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Collage of galaxies in which Type la supernovae have taken place (Image: SDSS)

NASA astronomers may have found a way to take more precise measurements of the distances between galaxies. Currently, astronomers use a certain type of supernova, known as a Type la supernova, to gauge the distances between galaxies and from this, the rate at which the universe is expanding. The reason that this particular breed of supernova is singled out for this purpose, is that when they explode, they give out a very similar amount of light.  Read More

Astronomers have identified a white dwarf star that's hurtling through the Milky Way at a ...

An international team led by astronomers from Queen's University Belfast has identified the fastest ever star on an escape trajectory from the Milky Way – the white dwarf US708, which is traveling at a staggering 1,200 km per sec (746 miles per sec). The discovery of this star may shed light on the astronomical events that are vital to the calculation of distances in our universe.  Read More

MACS J1149.6+2223 and the images of the supernova

A team of astronomers led by the Australian National University (ANU) has discovered a lens of galactic proportions. Using the Hubble Space Telescope and the Keck Observatory in Hawaii, the scientists saw a supernova not once, but four times by using the gravity of a distant cluster of galaxies to act as a natural lens that magnified and quadrupled the image of the exploding star.  Read More

The planetary nebula Henize 2-428 as seen by the ESO’s Very Large Telescope at the Paranal...

A team of ESO astronomers have discovered two stars at the heart of a planetary nebula that are destined to collide some 700 million years from now, igniting a vast supernova explosion. The findings support theories concerning Type Ia supernovae and the irregular shape of some nebulae.  Read More

The CfA team created a 3D map of the Cassiopeia A supernova explosion (Image: D. Milisavlj...

Observations recorded in a study by researchers at the Harvard-Smithsonian and Dartmouth College have shed light on the interior of the much-studied exploded star, Cassiopeia A. Using the astronomical equivalent of a CAT scan, the team created an interactive 3D map of the exploded star, showing that the supernova remnant is made up of a series of massive cavities.  Read More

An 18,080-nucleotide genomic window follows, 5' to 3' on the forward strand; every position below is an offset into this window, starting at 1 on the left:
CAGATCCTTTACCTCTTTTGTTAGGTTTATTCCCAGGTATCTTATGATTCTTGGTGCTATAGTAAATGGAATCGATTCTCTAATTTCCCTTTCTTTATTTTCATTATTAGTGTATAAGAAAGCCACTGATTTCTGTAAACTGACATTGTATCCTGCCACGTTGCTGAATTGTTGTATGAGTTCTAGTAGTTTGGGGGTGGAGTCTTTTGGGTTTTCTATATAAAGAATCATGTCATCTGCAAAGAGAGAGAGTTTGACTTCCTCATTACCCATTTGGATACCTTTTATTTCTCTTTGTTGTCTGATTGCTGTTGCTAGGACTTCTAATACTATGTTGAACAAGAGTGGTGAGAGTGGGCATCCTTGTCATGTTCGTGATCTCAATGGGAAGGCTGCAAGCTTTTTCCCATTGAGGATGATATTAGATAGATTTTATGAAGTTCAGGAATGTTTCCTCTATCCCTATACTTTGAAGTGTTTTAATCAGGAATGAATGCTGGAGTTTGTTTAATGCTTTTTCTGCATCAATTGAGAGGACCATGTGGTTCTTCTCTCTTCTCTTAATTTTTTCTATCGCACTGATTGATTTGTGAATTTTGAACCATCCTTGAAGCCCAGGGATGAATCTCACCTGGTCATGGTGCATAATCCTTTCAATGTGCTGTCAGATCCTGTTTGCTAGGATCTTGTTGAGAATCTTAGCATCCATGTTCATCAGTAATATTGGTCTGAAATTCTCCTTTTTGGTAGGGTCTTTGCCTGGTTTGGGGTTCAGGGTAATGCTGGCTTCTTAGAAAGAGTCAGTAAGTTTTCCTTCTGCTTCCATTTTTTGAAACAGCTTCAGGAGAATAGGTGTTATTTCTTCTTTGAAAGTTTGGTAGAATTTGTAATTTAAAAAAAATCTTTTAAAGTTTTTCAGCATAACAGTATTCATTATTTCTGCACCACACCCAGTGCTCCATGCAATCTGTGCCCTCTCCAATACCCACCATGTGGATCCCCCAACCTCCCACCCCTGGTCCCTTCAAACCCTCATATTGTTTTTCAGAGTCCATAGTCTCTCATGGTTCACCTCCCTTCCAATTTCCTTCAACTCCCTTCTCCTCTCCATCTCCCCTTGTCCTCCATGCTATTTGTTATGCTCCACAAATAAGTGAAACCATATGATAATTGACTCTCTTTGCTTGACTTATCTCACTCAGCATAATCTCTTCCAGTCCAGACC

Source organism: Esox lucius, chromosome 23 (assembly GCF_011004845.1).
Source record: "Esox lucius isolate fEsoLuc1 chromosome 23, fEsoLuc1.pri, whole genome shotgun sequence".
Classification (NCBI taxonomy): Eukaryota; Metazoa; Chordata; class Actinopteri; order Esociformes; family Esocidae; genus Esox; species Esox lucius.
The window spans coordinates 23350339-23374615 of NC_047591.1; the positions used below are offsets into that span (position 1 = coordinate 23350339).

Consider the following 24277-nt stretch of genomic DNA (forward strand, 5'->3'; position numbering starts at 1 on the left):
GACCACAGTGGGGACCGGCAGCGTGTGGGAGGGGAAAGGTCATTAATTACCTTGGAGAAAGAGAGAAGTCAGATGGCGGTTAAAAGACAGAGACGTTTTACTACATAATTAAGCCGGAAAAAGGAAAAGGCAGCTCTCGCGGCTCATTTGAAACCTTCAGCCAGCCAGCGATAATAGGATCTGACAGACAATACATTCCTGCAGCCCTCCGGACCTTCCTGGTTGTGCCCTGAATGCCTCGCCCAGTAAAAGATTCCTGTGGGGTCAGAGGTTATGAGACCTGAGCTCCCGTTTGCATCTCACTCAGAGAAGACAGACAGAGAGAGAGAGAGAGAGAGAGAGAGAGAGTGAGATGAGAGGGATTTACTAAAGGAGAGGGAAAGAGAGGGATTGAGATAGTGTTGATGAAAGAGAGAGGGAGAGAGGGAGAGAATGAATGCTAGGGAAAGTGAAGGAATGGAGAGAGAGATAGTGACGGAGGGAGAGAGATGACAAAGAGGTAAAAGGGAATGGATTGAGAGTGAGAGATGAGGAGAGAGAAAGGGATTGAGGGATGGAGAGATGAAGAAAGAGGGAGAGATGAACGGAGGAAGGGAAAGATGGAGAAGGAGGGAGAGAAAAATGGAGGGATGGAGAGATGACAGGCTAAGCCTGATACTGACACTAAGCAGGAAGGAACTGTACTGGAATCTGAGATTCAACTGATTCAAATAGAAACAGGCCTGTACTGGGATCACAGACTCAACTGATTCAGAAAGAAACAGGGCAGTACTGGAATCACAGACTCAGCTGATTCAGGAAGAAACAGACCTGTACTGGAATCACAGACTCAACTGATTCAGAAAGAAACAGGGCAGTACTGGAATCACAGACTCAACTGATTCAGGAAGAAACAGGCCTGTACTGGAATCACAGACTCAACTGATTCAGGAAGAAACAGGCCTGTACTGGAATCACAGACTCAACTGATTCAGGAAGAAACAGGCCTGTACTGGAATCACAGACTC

A star accompanying a supernova in close orbit has been discovered using NASA's Hubble Spa...

A star accompanying a rare type of supernova in close orbit has been discovered by astronomers using NASA's Hubble Space Telescope. Confirming a long-held theory that the explosion originated in a binary star arrangement, observations verify that the companion star precipitated the destruction of the aging primary star by drawing off mass until its core collapsed and triggered a supernova event.  Read More

Artist's impression of stardust forming around a supernova (Image: ESO/M. Kornmesser)

Using an instrument mounted on the European Southern Observatory's (ESO's) Very Large Telescope (VLT), scientists have been able to shed light on some of the mysteries surrounding stardust by observing the event and aftermath of a supernova. The observation was undertaken in an attempt to answer a number of questions regarding stardust, chief of which being where and how the grains are formed and grow. Another oddity that the team hoped to resolve was just how these tiny, fragile particles manage to survive the inhospitable environment that prevails following a supernova.  Read More

An artist's impression of the magnetar in the Westerlund 1 star cluster (Image: ESO/L. Cal...

Magnetars are extremely dense and highly magnetic neutron stars that can form when a star goes supernova. They are extremely rare, and until now, it has been difficult to determine how and why they form. However, thanks to new data collected by the Very Large Telescope (VLT) at the ESO’s Paranal Observatory in Chile, astronomers believe they have finally solved the great mystery.  Read More

The newly detected radioactive elements of Cas A glow blue in this composite image (Image:...

NASA's Nuclear Spectroscopic Telescope Array (NuSTAR) is unraveling the mystery of how stars go supernova by mapping the remnants of radioactive material left in the wake of a supernova. The findings go against previous theories to create a more chaotic view of the conditions prevailing directly before a star explodes.  Read More

The ANU SkyMapper telescope at the Siding Spring Observatory has discovered the oldest kno...

A team of astronomers at The Australian National University (ANU) working on a five-year project to produce the first comprehensive digital survey of the southern sky has discovered the oldest known star in the Universe. Just a 6,000 light year astronomical hop, skip and jump from Earth, the ancient star formed shortly after the Big Bang 13.7 billion years ago.  Read More

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